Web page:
Suffice it to say at this juncture that the attachment system, while it provided our gateway into humanness, also included a subsystem to deal with the great variability in the quality of (mostly inadequate) parenting that has been available throughout the course of history. This subsystem, known as the "unconscious," is responsible for the intergenerational transmission of psychopathology, and helps to explain the violence, madness, and irrational mayhem that comprises so much of human history. [p.117]

As Bowlby accurately described it, "when a baby is born, it evokes feelings in the parents that are as profound as those of a young child for its mother or as the passions of new lovers." However, most critically, the feelings evoked in the parents are by no means uniformly positive. Rather, an array of primitive feelings is usually aroused, including envy, resentments, hatred, and anxiety, all stemming from a reawakening of unconscious feelings first experienced in their own distant infantile past. [p.117]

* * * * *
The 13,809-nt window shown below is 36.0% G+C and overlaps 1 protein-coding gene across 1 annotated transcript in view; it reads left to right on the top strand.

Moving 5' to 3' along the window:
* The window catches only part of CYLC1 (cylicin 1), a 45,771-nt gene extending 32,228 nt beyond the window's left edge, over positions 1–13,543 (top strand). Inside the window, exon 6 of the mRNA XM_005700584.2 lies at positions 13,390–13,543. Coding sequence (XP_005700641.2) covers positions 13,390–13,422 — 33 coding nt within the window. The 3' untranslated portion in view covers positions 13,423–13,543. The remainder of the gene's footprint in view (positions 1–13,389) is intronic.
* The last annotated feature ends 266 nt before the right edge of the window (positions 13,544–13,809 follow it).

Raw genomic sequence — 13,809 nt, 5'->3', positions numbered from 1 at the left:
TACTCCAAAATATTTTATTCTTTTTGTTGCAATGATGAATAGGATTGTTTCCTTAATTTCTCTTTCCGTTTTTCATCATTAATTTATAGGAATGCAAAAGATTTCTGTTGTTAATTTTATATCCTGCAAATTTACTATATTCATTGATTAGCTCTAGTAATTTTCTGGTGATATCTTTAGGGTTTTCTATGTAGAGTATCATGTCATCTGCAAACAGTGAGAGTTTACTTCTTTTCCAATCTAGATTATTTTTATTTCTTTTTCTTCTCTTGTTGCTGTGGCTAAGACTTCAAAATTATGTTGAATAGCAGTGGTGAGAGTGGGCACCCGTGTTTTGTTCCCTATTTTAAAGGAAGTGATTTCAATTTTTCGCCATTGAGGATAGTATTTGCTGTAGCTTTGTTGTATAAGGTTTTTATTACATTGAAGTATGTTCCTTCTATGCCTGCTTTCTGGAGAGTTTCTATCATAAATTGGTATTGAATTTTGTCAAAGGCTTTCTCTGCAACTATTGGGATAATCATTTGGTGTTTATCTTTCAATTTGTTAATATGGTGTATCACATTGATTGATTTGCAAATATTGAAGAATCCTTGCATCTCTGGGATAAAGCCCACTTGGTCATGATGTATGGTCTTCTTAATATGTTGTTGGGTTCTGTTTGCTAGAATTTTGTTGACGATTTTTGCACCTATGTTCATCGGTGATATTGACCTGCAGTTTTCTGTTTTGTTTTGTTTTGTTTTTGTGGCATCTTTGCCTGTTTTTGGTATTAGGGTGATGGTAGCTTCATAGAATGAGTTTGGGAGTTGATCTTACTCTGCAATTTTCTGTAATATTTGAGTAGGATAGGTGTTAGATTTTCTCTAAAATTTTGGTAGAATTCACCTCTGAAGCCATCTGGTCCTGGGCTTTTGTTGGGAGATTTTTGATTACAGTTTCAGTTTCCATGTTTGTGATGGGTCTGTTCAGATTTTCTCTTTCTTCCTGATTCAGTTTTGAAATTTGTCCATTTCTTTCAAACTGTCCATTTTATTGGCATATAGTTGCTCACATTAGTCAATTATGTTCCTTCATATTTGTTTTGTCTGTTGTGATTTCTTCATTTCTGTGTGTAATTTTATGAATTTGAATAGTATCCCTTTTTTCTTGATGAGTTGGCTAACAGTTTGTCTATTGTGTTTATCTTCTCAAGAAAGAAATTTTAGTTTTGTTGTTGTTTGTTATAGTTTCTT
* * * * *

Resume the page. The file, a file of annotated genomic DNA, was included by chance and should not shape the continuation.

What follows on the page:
The point I am emphasizing is that our earliest relationships, in the degree to which they are unsatisfactory, lead to a paradoxical situation in which the poor parental bond is internalized and turned into a psychic entity that compulsively seeks to reenact the situation later in life. [p.119]

In this way, internalized object relations -- or what I am calling, 'mind parasites' -- are more than just inaccurate and ineffective working models of the world, but lifelike "beings" with their own autonomous agenda that "psychobiologically mediate psychiatric and cultural psychopathology." [p. 121]